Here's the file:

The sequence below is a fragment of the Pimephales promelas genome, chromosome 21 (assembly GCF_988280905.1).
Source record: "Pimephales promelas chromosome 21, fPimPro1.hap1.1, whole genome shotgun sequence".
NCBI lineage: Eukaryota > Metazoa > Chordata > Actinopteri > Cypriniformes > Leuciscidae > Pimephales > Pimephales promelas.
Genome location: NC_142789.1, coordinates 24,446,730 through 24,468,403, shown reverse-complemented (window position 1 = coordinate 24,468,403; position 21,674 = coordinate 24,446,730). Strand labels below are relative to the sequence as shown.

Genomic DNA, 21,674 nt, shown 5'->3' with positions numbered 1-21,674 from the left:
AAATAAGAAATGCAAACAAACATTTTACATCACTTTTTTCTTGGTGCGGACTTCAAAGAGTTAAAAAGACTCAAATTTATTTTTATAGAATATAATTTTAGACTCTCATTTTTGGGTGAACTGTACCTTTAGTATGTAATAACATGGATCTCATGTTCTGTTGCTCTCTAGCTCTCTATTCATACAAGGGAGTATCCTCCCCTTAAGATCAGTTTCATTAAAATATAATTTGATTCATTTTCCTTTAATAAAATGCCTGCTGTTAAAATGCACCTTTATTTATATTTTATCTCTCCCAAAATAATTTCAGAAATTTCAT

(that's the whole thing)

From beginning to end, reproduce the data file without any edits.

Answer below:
The sequence below is a fragment of the Pimephales promelas genome, chromosome 21 (assembly GCF_988280905.1).
Source record: "Pimephales promelas chromosome 21, fPimPro1.hap1.1, whole genome shotgun sequence".
NCBI lineage: Eukaryota > Metazoa > Chordata > Actinopteri > Cypriniformes > Leuciscidae > Pimephales > Pimephales promelas.
Genome location: NC_142789.1, coordinates 24,446,730 through 24,468,403, shown reverse-complemented (window position 1 = coordinate 24,468,403; position 21,674 = coordinate 24,446,730). Strand labels below are relative to the sequence as shown.

Genomic DNA, 21,674 nt, shown 5'->3' with positions numbered 1-21,674 from the left:
AAATAAGAAATGCAAACAAACATTTTACATCACTTTTTTCTTGGTGCGGACTTCAAAGAGTTAAAAAGACTCAAATTTATTTTTATAGAATATAATTTTAGACTCTCATTTTTGGGTGAACTGTACCTTTAGTATGTAATAACATGGATCTCATGTTCTGTTGCTCTCTAGCTCTCTATTCATACAAGGGAGTATCCTCCCCTTAAGATCAGTTTCATTAAAATATAATTTGATTCATTTTCCTTTAATAAAATGCCTGCTGTTAAAATGCACCTTTATTTATATTTTATCTCTCCCAAAATAATTTCAGAAATTTCAT